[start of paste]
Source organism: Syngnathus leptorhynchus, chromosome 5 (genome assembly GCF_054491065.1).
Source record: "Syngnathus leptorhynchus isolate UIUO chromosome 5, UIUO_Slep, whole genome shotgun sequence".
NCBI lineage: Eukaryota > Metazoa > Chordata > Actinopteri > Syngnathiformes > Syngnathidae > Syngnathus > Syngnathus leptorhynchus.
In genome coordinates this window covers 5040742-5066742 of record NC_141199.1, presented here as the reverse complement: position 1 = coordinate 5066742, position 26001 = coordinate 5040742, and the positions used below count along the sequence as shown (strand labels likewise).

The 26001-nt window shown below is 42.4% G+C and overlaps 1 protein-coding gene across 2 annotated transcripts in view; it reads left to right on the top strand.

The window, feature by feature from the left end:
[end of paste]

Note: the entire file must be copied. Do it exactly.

Source organism: Syngnathus leptorhynchus, chromosome 5 (genome assembly GCF_054491065.1).
Source record: "Syngnathus leptorhynchus isolate UIUO chromosome 5, UIUO_Slep, whole genome shotgun sequence".
NCBI lineage: Eukaryota > Metazoa > Chordata > Actinopteri > Syngnathiformes > Syngnathidae > Syngnathus > Syngnathus leptorhynchus.
In genome coordinates this window covers 5040742-5066742 of record NC_141199.1, presented here as the reverse complement: position 1 = coordinate 5066742, position 26001 = coordinate 5040742, and the positions used below count along the sequence as shown (strand labels likewise).

The 26001-nt window shown below is 42.4% G+C and overlaps 1 protein-coding gene across 2 annotated transcripts in view; it reads left to right on the top strand.

The window, feature by feature from the left end: